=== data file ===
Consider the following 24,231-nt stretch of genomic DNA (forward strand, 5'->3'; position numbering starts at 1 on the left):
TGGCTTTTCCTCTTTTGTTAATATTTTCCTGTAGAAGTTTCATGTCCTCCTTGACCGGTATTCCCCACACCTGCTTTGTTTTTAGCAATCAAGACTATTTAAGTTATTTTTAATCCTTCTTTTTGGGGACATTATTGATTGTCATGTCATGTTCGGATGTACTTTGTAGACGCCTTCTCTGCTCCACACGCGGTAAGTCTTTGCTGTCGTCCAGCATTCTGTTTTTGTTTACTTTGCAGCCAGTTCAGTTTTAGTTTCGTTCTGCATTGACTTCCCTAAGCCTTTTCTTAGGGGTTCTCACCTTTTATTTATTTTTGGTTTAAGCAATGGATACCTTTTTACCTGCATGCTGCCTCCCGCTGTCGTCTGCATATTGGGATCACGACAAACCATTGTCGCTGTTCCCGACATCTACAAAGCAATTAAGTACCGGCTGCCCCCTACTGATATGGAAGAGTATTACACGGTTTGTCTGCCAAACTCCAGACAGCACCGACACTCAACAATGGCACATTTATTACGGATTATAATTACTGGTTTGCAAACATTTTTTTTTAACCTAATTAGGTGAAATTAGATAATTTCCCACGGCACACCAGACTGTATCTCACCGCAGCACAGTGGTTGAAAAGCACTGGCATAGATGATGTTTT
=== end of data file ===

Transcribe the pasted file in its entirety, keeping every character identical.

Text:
Consider the following 24,231-nt stretch of genomic DNA (forward strand, 5'->3'; position numbering starts at 1 on the left):
TGGCTTTTCCTCTTTTGTTAATATTTTCCTGTAGAAGTTTCATGTCCTCCTTGACCGGTATTCCCCACACCTGCTTTGTTTTTAGCAATCAAGACTATTTAAGTTATTTTTAATCCTTCTTTTTGGGGACATTATTGATTGTCATGTCATGTTCGGATGTACTTTGTAGACGCCTTCTCTGCTCCACACGCGGTAAGTCTTTGCTGTCGTCCAGCATTCTGTTTTTGTTTACTTTGCAGCCAGTTCAGTTTTAGTTTCGTTCTGCATTGACTTCCCTAAGCCTTTTCTTAGGGGTTCTCACCTTTTATTTATTTTTGGTTTAAGCAATGGATACCTTTTTACCTGCATGCTGCCTCCCGCTGTCGTCTGCATATTGGGATCACGACAAACCATTGTCGCTGTTCCCGACATCTACAAAGCAATTAAGTACCGGCTGCCCCCTACTGATATGGAAGAGTATTACACGGTTTGTCTGCCAAACTCCAGACAGCACCGACACTCAACAATGGCACATTTATTACGGATTATAATTACTGGTTTGCAAACATTTTTTTTTAACCTAATTAGGTGAAATTAGATAATTTCCCACGGCACACCAGACTGTATCTCACCGCAGCACAGTGGTTGAAAAGCACTGGCATAGATGATGTTTT